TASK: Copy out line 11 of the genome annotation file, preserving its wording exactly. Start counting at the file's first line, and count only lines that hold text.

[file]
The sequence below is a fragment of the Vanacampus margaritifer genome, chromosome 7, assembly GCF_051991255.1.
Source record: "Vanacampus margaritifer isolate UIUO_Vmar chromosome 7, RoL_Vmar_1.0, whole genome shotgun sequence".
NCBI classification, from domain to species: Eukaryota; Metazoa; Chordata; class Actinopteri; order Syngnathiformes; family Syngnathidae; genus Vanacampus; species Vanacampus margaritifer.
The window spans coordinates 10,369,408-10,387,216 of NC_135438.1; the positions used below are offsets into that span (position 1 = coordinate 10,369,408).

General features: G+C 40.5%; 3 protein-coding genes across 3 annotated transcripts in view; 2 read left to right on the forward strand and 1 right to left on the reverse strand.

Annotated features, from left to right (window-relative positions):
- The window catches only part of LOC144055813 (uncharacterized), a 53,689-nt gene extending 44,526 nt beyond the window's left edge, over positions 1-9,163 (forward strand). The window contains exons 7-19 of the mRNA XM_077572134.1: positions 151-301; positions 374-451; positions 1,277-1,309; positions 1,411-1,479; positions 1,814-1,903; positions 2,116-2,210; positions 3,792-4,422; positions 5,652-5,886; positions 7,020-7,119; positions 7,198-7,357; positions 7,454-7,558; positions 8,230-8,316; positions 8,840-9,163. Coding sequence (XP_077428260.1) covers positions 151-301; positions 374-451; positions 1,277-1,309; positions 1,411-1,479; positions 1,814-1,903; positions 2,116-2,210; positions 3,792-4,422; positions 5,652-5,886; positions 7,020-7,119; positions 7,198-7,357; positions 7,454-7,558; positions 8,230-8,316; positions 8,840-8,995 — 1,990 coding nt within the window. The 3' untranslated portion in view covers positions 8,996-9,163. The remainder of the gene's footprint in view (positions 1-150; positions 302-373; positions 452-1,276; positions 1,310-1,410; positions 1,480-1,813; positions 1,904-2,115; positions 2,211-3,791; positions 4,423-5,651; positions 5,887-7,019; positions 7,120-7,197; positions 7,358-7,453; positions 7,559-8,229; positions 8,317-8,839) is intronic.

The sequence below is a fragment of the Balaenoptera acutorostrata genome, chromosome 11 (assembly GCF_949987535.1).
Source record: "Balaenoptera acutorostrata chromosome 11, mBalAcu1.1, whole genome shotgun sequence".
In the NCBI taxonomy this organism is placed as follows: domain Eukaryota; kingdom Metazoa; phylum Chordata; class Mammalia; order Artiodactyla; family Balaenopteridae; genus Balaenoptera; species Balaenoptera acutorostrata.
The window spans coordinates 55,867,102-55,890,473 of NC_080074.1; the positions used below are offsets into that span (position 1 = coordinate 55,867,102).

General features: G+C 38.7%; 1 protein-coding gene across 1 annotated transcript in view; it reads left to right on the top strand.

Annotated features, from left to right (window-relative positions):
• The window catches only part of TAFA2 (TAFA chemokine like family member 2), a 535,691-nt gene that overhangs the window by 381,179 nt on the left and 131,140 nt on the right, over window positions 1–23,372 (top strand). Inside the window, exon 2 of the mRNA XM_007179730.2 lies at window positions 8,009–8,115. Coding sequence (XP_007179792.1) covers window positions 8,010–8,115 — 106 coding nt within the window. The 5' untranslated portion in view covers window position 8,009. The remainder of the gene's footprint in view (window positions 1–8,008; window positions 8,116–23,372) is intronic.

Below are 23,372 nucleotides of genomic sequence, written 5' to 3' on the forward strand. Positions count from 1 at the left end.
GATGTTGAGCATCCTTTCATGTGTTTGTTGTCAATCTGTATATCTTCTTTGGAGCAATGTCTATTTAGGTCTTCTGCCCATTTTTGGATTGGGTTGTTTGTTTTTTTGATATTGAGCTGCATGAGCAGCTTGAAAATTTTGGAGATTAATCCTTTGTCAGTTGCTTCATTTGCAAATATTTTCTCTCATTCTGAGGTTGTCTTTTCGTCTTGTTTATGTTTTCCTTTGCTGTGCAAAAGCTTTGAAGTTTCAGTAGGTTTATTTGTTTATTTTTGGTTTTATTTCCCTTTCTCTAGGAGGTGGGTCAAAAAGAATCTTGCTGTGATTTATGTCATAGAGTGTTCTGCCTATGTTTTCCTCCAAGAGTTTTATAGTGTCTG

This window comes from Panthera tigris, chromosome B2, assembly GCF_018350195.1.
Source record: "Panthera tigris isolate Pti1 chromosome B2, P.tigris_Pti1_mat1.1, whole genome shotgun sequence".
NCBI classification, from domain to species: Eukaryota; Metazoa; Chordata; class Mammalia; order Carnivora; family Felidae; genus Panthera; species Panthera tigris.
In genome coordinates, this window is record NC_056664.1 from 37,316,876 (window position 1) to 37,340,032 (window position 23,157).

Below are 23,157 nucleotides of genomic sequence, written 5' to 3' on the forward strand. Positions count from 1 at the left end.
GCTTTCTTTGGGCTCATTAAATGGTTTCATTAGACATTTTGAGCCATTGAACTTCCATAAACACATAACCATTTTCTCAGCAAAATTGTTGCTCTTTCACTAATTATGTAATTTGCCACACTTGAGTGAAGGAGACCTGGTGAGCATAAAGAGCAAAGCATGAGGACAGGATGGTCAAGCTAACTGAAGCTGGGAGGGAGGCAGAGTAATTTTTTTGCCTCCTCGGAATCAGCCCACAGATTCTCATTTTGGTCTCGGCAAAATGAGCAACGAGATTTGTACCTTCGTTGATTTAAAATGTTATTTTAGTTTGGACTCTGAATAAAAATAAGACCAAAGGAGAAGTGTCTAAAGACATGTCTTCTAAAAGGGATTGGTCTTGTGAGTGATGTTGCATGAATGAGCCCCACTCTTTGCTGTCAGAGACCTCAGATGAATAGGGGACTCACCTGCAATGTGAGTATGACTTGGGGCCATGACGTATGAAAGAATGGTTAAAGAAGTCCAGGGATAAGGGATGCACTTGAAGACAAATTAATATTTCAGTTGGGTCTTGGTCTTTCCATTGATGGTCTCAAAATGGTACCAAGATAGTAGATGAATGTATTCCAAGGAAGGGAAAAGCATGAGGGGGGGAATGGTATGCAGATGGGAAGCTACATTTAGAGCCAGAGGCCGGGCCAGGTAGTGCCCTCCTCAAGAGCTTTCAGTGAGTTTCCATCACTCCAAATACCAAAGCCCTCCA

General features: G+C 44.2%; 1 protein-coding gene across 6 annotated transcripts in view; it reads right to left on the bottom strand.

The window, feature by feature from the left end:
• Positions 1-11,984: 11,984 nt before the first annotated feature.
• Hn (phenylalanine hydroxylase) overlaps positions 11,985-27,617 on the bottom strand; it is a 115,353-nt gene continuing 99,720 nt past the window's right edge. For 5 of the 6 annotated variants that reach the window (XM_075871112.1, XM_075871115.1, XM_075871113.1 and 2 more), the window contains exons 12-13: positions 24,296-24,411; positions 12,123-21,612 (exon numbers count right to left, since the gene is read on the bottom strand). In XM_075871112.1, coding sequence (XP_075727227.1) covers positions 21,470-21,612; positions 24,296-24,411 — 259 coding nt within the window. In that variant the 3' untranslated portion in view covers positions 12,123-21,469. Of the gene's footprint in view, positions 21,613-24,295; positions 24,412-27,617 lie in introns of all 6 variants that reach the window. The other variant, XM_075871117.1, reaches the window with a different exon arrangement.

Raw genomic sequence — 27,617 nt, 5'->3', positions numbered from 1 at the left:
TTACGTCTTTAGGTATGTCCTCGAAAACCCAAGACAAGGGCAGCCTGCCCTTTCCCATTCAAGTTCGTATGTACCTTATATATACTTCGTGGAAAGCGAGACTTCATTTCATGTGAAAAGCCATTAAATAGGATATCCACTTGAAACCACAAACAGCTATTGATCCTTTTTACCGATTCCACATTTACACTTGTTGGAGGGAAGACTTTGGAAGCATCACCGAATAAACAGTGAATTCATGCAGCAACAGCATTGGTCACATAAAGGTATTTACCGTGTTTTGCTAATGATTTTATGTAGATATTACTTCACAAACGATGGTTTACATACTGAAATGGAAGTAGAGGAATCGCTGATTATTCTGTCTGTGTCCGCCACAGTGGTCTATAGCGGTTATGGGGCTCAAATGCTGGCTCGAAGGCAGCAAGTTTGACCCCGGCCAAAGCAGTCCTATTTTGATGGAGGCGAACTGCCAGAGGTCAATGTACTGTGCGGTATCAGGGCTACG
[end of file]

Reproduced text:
The window spans coordinates 55,867,102-55,890,473 of NC_080074.1; the positions used below are offsets into that span (position 1 = coordinate 55,867,102).